There were several jobs to cast on Friday, in two or three different sizes, and the most convenient order in which to do them was with the Whittington job last. It all went well, and by about 5 pm Nick had everything set up and ready to go. Then he was hit on the arm by a large splash of metal. There’s a a lot of cleaning up to do after a splash to get the machine to cast properly once more, often involving cleaning out the mould. Maybe it was the time of day, or maybe it was our inexperience, but we could not make any usable type after that. First metal was leaking from the join between the mould and the matrix. Then the sorts were falling over in the type channel. By about 6 Phil thought he’d better start hand setting the same copy as insurance. He finished correcting it at about the same time as Nick brought the caster into line and and finished casting, so we could take the machine set version with us. We didn’t get out of the workshop until 9.30, though.
And the copy? We used a short excerpt from Eric Gill’s Autobiography:
And lettering has this very great advantage over the other arts; at its very base, conjoined and inseparable, are the fair and the fit – most obviously useful and depending for its beauty upon nothing but man’s musical sense. The shapes of the letters do not derive their beauty from any sensual or sentimental reminiscence. No one can say that the o’s roundness appeals to us only because it is like that of an apple or of a girl’s breast or of the full moon. We like the circle because such liking is conatural to the human mind. And no one can say lettering is not a useful trade by which you can serve your fellow men and earn an honest living. Of what other trade or art are these things so palpably true? Moreover it is a precise art. You don’t draw an A and then stand back and say: there, that gives you a good idea of an A as seen through an autumn mist, or: that’s not a real A but gives you a good effect of one. Letters are things, not pictures of things.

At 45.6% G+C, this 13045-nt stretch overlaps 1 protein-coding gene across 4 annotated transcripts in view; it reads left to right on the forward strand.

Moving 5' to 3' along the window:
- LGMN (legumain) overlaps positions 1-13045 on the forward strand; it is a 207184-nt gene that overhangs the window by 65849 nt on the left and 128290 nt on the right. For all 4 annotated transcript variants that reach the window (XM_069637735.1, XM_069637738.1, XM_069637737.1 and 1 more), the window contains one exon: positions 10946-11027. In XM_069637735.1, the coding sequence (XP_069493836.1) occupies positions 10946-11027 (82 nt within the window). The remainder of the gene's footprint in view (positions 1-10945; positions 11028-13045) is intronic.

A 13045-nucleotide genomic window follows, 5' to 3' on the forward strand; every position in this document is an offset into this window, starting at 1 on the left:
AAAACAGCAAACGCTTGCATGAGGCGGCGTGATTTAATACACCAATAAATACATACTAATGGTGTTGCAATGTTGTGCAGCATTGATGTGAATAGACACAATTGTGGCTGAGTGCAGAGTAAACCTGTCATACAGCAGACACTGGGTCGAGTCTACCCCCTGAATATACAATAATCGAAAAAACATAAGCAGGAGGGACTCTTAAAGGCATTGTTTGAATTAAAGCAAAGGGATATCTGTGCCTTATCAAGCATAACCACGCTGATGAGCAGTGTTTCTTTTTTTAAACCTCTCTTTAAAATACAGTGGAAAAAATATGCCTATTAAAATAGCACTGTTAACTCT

Millions of Britons know at least one piece of work by Reynolds Stone. The coat of arms on the front of the United Kingdom passport is his work. He died thirty years ago, so the design is extremely durable.
This year is his centenary, and we’ve just printed an edition of ten of his wood engravings. We’re very excited.
The prints will be part of an exhibition at Sophie Schneideman Rare Books, 331 Portobello Road, London W10 5SA. It will be open Tuesdays to Fridays 11-4, Saturdays 10.30-6 from the 6th to the 21st November. Other times by appointment (07909 963836) or chance.
Like last year, we were put in charge of Whittington Press’s FAG proofer on Saturday. It’s the same model as our own one, so we prepared this poster beforehand, a touch of the Blue Peters.We don’t get to use our 18 line Gill Sans wood letter very often, so this was a good opportunity. We were told afterwards that it was quite a site to see lots of people walking round clutching the copies that they had themselves printed.